Senate Journal 1825 (30-318504-P136B.pdf)
[Left margin: 1825
Most of our Statute Law, was framed during our connexion [connection] with the parent State, and has been re-enacted here after a careful revision. Wherever deficits have been discovered, they have been reminded; ambiguities have been explained, and its application illustrated by able jurists in both States. Having stood the test of time and received the sanction of those who are subject to its operation, it may be presumed to be generally as well adapted to the circumstances of the people as it is possible to make it. If however the existing laws have proved ineffectual, in any instance, for the security of the person, property or reputation of the citizen, or generally for preventing those offences [offenses] which endanger the good order of society, the attention of the Legislature will be directed to supplying the defect. Laws should be made so clear that every member of the community may understand them, so explicit as to leave no room for doubt as to their true interpretation, and after having been enforced for a lot time and approved by experience, should not be altered but with great caution.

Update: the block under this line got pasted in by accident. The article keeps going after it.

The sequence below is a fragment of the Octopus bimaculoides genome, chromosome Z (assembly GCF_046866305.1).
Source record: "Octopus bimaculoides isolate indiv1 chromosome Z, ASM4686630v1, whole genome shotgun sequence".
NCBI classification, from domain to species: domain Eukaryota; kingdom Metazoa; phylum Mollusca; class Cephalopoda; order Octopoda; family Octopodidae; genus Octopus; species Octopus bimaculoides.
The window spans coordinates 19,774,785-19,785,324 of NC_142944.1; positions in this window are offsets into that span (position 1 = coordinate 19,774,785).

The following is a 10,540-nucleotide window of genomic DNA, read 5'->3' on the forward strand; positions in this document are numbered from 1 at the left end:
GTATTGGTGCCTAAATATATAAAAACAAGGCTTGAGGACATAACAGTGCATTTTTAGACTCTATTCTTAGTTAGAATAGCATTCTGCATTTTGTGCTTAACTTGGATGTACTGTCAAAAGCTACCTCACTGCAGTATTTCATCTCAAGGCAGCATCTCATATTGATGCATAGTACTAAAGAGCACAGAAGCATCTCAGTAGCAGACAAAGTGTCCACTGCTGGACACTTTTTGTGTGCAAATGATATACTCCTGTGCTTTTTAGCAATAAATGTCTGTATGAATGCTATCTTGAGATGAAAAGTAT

By our Constitution it is made the duty of the Governor to take case that the laws be faithfully executed. This duty it is impossible for him to perform except through the agency of the Officers of Government resident in the various parts of the State. No law should remain a dead letter; it ought either to be enforced or expunged from the Statute book, lest the contempt with which it is viewed, be extended to the whole code. And are there not laws of high importance to the moral health and good order of the community, to the faithful execution of which too little attention is devoted. Who can say how many individuals may be saved from ruin, and families from
Description: The journal of the Senate documents the proceedings in the chamber, including actions taken on bills, petitions and reports from committees read, and votes taken. The journals are not transcripts and therefore do not include floor speeches that are found in the modern Legislative Records.
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